Even though almost 70% of the Earth’s surface is covered with water, only about 3% is considered drinkable—and the majority of that water is frozen in polar ice caps or glaciers. When we consider that almost a billion people on our planet do not have access to clean water, and the oceans of the world seem to be much smaller. As being one of the most abundant molecules on Earth, water has become a big problem for several civilizations.
Quest of the World
One of the most ambitious goals for our society is that of making ocean water drinkable. However, to accomplish this, we are going to need lots of innovation and a ton of processing power. Let us examine exactly how future supercomputers could help resolve our water problems and more. Researchers from the Lawrence Livermore National Laboratory feel the answer resides in carbon nanotubes.
These little microscopic cylinders could serve as a great desalination filter. Their overall radius is certainly wide enough to allow water molecules pass through, yet narrow enough to filter out the bigger salt particles. And the scale involved here is truly incredible, as the width of one nanotube is over 10,000 times smaller than the hair of a human.
After that, just fasten a couple of billion of these carbon nanotubes together, and then we would have a very effective apparatus for developing drinkable seawater. As with many things, accomplishing this configuration is easier said than actually done, and this is how scientists are hoping to use supercomputers to develop the optimal method for this task.
If scientists can efficiently test several variations of carbon nanotube filters, with the options to select parameters such as filter times, width, water salinity, and so forth, then the field’s progress would grow in a big way. We could only imagine the task of manually running experiments through the manipulation of materials which requires the use of a electron microscope to determine the next move. This task would just be way too complex, inefficient, and tedious.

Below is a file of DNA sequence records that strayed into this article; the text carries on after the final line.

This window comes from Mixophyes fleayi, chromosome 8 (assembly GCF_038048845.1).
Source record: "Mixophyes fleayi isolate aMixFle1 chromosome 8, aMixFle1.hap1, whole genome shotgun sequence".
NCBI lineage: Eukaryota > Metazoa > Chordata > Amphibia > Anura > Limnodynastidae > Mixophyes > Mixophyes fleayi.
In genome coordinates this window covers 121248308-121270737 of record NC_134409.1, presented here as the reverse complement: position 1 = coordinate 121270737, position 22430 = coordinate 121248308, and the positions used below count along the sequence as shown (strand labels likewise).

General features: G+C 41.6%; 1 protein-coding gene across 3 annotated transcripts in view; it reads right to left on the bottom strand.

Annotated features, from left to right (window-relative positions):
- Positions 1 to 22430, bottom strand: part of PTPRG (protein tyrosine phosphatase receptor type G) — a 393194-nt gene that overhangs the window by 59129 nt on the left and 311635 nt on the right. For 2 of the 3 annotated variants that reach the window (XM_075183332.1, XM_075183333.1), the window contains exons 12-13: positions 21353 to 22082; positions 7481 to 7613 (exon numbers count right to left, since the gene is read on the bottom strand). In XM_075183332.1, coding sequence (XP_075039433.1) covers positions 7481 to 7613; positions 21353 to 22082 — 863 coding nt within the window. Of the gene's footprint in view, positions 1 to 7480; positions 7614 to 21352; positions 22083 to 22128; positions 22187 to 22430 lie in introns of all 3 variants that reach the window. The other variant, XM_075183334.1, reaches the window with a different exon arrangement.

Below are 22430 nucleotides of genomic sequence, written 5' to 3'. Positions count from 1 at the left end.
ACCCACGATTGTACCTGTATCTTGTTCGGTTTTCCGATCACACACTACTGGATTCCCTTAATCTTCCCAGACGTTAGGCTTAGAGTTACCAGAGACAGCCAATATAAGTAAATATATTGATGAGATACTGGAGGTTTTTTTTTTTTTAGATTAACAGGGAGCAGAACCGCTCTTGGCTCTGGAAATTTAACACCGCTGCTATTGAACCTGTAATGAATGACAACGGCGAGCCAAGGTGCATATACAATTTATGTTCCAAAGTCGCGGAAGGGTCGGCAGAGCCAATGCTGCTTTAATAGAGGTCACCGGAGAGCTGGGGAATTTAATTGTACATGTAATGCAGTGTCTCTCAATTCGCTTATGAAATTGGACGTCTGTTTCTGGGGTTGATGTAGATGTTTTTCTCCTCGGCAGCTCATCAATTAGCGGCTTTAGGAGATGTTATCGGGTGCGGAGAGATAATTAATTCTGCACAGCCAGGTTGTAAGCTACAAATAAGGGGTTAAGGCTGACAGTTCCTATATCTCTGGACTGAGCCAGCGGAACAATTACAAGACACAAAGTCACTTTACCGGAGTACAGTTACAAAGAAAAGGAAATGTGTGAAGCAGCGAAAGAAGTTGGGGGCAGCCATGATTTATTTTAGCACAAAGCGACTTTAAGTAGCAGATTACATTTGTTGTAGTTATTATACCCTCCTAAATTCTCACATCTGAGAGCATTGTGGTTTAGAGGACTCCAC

This is where we turn to exascale computers, which is the very next step in scalable data processing.
Supercomputers have become a lot more powerful in recent years. The last benchmark level, which was the petascale, was reached in the year 2008 after the world’s fastest supercomputer reached a speed of more than quadrillion calculations every second. The next step would equivalent to chaining together 50 million desktop workstations. This machine will be able to conduct some quintillion calculations per second. As a reference point, it will outperform the fastest supercomputer of today by a factor of 8 to 10.
Seeing how this exascale computer could have a massive impact have on projects such as desalination is extremely exciting, and as a result, engineers are tirelessly working to create the first computer of its kind. As a matter of fact, the United States Dept of Energy has commissioned an exascale computer project of its own and has awarded grants to six different companies, such as IBM, HP, Intell, AMD, and even NVIDIA, to support the development and research of exascale.
Scientists have actually placed overwhelming faith in this technology. Progress in different fields such as wind energy, quantum mechanics, weather forecasting, and global seawater distillation reach a standstill because of the lack of computing power. The fastest processors on the planet only choke when trying to work their way through huge petabytes of information and data.